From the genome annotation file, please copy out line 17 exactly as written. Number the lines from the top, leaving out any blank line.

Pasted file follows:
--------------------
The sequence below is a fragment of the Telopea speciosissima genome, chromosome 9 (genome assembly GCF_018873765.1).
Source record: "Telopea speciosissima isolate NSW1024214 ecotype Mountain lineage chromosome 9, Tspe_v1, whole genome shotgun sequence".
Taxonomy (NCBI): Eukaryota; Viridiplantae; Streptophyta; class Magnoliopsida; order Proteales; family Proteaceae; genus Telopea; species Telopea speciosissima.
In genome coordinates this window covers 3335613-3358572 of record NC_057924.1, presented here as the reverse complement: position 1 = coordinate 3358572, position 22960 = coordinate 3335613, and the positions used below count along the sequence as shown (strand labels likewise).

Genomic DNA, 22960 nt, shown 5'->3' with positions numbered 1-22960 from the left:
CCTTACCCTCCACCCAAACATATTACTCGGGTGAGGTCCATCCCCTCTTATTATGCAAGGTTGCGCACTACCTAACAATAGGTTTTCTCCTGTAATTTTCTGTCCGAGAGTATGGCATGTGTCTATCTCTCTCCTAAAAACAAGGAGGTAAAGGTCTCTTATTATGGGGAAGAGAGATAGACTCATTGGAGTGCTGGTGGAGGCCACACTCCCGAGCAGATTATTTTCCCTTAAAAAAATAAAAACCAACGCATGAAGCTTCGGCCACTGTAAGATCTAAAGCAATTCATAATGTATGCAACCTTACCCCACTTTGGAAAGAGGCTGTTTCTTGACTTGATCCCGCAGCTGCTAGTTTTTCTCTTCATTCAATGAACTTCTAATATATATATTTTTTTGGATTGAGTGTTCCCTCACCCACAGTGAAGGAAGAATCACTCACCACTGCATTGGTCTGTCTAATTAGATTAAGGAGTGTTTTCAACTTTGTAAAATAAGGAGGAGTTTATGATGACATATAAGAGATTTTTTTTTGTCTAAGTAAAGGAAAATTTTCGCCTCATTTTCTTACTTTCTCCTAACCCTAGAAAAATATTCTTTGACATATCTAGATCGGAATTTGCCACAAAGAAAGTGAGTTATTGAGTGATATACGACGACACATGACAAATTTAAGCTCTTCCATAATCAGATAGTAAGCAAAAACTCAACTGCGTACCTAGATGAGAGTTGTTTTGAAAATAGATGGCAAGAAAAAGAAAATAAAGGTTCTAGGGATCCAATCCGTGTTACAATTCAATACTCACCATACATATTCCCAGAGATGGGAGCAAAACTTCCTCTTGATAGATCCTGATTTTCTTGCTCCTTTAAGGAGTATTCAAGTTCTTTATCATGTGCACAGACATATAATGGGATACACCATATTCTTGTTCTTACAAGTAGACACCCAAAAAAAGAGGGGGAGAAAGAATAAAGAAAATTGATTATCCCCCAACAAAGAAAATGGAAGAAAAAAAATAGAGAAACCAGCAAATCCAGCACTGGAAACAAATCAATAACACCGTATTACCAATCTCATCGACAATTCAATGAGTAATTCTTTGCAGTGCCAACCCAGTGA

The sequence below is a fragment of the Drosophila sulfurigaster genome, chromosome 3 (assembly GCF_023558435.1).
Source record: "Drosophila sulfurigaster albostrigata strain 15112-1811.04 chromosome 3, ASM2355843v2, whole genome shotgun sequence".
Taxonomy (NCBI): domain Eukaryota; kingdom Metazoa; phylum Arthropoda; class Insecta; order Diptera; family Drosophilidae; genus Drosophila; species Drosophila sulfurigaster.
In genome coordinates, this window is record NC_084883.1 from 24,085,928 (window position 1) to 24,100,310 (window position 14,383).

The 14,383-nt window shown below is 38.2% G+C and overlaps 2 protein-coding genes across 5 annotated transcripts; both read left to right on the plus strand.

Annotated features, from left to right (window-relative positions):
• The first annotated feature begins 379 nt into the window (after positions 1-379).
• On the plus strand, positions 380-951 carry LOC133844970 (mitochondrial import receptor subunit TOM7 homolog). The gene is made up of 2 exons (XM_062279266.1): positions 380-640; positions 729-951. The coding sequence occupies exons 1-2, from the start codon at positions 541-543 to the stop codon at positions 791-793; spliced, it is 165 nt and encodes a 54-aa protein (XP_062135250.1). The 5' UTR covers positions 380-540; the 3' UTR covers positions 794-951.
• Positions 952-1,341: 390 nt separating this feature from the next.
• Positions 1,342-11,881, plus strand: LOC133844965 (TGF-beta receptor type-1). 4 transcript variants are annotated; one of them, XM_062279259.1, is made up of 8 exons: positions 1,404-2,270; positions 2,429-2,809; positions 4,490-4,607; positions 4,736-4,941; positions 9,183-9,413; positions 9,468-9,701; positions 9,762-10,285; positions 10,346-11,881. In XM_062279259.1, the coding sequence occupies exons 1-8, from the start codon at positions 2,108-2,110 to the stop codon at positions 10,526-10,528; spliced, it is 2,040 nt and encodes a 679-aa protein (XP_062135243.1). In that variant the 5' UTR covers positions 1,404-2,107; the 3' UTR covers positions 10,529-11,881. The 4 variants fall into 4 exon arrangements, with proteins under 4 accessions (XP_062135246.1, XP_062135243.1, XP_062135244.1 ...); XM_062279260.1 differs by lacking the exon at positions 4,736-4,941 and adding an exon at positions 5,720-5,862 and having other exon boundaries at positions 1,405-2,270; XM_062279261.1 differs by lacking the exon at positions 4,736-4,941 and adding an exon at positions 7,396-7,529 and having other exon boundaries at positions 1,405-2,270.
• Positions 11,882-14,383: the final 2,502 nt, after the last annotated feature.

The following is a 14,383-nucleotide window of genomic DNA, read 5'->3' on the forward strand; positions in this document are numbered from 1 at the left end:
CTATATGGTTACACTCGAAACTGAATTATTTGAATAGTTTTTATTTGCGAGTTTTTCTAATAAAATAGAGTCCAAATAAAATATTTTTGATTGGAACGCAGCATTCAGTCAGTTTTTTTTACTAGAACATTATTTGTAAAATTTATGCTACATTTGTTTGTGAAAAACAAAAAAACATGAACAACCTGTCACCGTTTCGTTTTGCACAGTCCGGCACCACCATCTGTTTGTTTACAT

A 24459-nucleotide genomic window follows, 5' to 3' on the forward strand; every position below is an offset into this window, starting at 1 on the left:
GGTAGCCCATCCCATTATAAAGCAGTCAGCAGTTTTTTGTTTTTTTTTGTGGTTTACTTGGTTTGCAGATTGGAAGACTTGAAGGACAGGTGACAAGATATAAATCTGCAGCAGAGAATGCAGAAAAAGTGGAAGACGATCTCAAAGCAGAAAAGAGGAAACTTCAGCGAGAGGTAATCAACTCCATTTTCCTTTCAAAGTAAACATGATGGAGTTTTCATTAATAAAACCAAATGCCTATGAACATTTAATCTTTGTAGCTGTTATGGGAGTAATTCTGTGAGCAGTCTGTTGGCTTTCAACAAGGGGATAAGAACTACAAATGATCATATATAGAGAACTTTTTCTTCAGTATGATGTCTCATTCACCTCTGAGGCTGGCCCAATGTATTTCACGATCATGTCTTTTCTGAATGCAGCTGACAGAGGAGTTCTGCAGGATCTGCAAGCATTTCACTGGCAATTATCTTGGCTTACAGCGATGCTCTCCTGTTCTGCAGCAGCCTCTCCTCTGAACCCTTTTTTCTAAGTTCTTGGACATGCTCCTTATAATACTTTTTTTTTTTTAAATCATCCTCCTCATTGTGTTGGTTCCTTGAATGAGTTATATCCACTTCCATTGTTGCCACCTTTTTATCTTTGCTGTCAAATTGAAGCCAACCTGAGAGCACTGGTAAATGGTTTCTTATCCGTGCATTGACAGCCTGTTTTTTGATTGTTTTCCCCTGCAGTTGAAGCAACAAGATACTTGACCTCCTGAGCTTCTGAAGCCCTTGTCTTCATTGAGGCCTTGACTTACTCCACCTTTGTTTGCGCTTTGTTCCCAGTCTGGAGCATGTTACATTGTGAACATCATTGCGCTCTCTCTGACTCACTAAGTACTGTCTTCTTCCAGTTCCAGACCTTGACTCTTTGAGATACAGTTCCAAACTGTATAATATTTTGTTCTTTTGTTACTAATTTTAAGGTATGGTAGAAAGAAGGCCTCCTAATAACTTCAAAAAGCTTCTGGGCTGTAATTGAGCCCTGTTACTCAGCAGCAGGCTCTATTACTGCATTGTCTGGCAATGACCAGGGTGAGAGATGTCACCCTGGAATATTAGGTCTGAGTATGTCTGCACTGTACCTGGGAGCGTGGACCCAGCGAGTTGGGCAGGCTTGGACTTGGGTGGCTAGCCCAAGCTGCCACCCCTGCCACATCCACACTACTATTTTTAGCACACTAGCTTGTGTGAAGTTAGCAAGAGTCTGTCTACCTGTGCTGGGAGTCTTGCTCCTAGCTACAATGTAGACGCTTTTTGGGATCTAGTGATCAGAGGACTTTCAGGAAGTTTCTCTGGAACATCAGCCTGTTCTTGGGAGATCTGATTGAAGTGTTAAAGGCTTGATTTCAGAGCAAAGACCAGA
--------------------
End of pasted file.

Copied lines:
• Positions 11,882-14,383: the final 2,502 nt, after the last annotated feature.